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EFFECTIVE READING INSTRUCTION

Structured Literacy is a comprehensive approach to literacy instruction that research has shown is effective for all students and essential for students with Dyslexia. It is characterized by the provision of systematic, explicit, and cumulative instruction.  Unfortunately, these strategies contrast instructional approaches common in many classrooms today (e.g., Whole Language, Balanced Literacy, Guided Reading, and Three-Cueing System Models such as Reading Recovery and the Leveled Literacy Intervention). 

Reading Rockets offers a free self-paced professional development course for teachers called Reading 101.  It was developed in collaboration with the Center for Effective Reading Instruction and The International Dyslexia Association with hopes of having Structured Literacy instruction implemented in all classrooms.  

 

WHAT IS TAUGHT IN STRUCTURED LITERACY?

Phonological Awareness (PA) is a key foundational skill for learning to read well. PA is the ability to separate and manipulate the sounds in spoken language, including words in a sentence as well as syllables and individual sounds in a word. Helpful PA teaching resources include Heggerty's Phonemic Awareness and Bridge the Gap Curriculum, David Kilpatrick's Equipped for Reading Success, and Sounder and Friends.  French resources include Phonemique and Watermelon Works.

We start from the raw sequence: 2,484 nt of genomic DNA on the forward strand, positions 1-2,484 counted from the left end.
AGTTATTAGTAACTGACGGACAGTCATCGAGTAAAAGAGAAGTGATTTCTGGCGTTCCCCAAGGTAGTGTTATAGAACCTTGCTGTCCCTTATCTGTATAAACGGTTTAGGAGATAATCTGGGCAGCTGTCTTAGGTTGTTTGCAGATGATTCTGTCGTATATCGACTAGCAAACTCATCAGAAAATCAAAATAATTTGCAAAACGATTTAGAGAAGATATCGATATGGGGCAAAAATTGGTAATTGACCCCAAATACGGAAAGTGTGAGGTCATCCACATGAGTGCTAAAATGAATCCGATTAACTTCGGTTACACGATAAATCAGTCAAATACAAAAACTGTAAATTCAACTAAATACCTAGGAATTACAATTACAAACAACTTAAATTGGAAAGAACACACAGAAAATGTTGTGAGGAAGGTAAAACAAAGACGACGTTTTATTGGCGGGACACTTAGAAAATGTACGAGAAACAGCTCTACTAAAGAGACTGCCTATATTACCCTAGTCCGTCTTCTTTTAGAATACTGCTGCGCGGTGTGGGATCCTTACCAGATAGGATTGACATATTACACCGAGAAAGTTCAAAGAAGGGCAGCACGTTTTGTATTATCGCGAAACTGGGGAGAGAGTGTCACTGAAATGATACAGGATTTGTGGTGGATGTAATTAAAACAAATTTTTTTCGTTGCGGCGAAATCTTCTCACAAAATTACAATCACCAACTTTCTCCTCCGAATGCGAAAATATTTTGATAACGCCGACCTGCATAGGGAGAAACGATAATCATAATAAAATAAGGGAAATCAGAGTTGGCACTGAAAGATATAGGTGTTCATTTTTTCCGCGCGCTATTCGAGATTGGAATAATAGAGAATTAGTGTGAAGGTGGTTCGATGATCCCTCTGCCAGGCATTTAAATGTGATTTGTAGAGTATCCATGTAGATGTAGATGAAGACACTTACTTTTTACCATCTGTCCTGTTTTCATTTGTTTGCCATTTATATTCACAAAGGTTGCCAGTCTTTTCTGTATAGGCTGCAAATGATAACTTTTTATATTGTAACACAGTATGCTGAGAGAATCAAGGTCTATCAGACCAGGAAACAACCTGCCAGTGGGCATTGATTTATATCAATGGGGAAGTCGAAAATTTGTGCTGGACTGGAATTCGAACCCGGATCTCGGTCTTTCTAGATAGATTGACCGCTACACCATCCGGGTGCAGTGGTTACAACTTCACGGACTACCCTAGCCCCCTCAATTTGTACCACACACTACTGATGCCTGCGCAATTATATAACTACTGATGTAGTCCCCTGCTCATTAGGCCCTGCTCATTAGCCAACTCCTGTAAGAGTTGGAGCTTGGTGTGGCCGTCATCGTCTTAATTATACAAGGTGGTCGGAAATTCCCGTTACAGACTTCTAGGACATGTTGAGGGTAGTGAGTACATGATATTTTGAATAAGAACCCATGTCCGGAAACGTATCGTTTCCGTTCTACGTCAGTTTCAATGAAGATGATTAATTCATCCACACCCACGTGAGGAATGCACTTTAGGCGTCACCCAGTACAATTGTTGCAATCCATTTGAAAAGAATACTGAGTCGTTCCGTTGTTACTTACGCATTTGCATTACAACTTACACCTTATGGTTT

Decoding and spelling skills must be taught explicitly, including letter-sound associations (alphabetic principle), morphology, and strategies for reading phonetically irregular and multi-syllable words.  Instruction is supported by the use of sound walls and decodable texts. Spelling instruction also includes explicit instruction of spelling rules and guidelines.

Fluent reading is a product of strong decoding and strong language comprehension. Students who lack reading fluency must focus their attention on figuring out the words, leaving them little attention for understanding the text. For students who have not yet developed reading fluency, silent reading and round-robin reading are not effective uses of instructional time. Rather, techniques such as repeated readings and fluency drills can help.

Readers cannot understand what they are reading without knowing what most of the words mean. As children learn to read more advanced texts, they must learn the meaning of new words that are not part of their oral vocabulary. Specific vocabulary instruction activities include teaching morphology, classroom conversation, reading aloud, wide independent reading, word-learning strategies and wordplay.

Instruction addresses many contributors to language comprehension including background knowledge, vocabulary, syntax, semantics, verbal reasoning, sentence processing, knowledge of literacy structures and conventions, and skills and strategies for close reading of text.

Written expression instruction includes the mechanics and conventions of writing, composition (handwriting, spelling, punctuation, syntax), semantics, as well as the phases of the writing process (composition, revision, and editing).

 

THE FLORIDA CENTRE FOR READING RESEARCH OFFERS SEVERAL FREE STUDENT CENTER ACTIVITIES THAT TARGET EACH OF THESE AREAS.